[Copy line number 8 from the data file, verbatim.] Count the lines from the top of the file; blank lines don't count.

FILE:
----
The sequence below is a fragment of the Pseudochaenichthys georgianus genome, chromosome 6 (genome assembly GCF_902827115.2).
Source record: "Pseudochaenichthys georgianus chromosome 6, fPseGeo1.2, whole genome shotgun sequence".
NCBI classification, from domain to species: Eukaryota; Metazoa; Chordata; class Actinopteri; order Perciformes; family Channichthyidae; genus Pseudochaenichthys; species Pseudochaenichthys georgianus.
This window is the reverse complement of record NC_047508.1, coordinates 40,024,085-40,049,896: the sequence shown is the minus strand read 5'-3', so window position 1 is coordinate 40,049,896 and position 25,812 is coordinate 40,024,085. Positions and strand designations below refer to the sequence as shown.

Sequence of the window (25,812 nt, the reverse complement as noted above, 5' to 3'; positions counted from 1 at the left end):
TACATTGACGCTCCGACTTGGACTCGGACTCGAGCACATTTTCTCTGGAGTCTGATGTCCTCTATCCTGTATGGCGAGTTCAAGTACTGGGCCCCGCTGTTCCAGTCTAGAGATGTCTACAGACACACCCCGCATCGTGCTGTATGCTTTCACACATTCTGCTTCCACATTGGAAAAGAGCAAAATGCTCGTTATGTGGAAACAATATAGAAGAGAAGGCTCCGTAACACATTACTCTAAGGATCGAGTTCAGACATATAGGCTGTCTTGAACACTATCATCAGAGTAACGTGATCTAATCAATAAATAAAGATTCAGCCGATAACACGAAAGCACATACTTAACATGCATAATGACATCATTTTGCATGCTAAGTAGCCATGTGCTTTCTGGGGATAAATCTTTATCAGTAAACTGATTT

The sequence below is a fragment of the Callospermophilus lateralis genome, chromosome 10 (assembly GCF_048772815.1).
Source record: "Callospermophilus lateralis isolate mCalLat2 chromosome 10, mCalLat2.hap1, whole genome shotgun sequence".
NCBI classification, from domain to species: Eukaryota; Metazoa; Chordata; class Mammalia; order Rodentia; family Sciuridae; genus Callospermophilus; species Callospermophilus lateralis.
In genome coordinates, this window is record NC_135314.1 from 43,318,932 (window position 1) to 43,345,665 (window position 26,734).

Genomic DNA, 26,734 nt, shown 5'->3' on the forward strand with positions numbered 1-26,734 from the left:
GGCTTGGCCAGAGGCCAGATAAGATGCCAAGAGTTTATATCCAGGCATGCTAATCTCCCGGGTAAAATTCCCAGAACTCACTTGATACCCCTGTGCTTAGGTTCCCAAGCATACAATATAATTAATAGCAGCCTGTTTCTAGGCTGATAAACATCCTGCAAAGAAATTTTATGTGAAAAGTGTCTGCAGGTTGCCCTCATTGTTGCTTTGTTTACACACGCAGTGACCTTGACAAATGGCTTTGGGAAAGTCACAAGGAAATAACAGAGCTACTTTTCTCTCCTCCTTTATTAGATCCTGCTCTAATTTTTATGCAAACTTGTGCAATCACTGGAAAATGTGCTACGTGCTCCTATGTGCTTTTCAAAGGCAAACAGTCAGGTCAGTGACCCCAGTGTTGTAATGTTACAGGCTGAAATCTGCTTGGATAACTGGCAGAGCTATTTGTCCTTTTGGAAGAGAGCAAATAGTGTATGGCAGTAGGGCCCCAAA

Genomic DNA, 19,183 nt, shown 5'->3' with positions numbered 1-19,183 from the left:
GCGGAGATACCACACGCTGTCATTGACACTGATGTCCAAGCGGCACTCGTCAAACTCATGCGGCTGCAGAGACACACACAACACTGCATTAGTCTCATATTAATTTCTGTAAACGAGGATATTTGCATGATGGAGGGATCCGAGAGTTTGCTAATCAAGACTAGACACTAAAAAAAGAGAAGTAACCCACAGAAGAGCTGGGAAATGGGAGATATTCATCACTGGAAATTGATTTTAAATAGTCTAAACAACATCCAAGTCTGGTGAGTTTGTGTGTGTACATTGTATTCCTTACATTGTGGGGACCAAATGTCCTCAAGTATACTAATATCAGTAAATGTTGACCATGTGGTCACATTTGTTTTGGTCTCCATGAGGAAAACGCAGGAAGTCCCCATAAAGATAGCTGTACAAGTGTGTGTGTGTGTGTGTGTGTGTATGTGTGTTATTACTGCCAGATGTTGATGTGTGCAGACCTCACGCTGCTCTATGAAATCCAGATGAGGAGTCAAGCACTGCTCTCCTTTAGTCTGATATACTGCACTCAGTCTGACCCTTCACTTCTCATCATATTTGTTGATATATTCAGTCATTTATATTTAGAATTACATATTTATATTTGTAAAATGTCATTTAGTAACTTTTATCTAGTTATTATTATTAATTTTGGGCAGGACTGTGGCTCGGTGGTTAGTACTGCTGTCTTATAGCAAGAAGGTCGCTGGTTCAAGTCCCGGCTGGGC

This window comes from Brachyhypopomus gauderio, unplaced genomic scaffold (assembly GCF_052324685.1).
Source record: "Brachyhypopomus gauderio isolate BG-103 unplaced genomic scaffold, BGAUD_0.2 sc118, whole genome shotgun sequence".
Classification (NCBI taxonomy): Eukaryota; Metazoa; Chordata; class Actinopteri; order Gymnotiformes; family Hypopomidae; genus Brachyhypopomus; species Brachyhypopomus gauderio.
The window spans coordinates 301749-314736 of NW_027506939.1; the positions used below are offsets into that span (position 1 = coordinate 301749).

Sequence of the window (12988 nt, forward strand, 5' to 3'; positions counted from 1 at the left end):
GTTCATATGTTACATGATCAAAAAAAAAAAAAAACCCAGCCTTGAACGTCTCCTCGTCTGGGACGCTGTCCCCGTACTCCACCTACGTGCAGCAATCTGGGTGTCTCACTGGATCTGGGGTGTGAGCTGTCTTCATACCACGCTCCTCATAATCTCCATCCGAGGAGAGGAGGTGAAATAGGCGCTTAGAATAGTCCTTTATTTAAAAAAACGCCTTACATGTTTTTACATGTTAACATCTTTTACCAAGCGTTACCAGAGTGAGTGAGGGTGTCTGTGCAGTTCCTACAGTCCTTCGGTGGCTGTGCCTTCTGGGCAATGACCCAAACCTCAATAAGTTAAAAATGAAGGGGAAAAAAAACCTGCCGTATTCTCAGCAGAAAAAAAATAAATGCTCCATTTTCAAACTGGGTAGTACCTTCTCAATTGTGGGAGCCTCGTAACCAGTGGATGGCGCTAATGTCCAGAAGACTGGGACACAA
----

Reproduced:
Source record: "Callospermophilus lateralis isolate mCalLat2 chromosome 10, mCalLat2.hap1, whole genome shotgun sequence".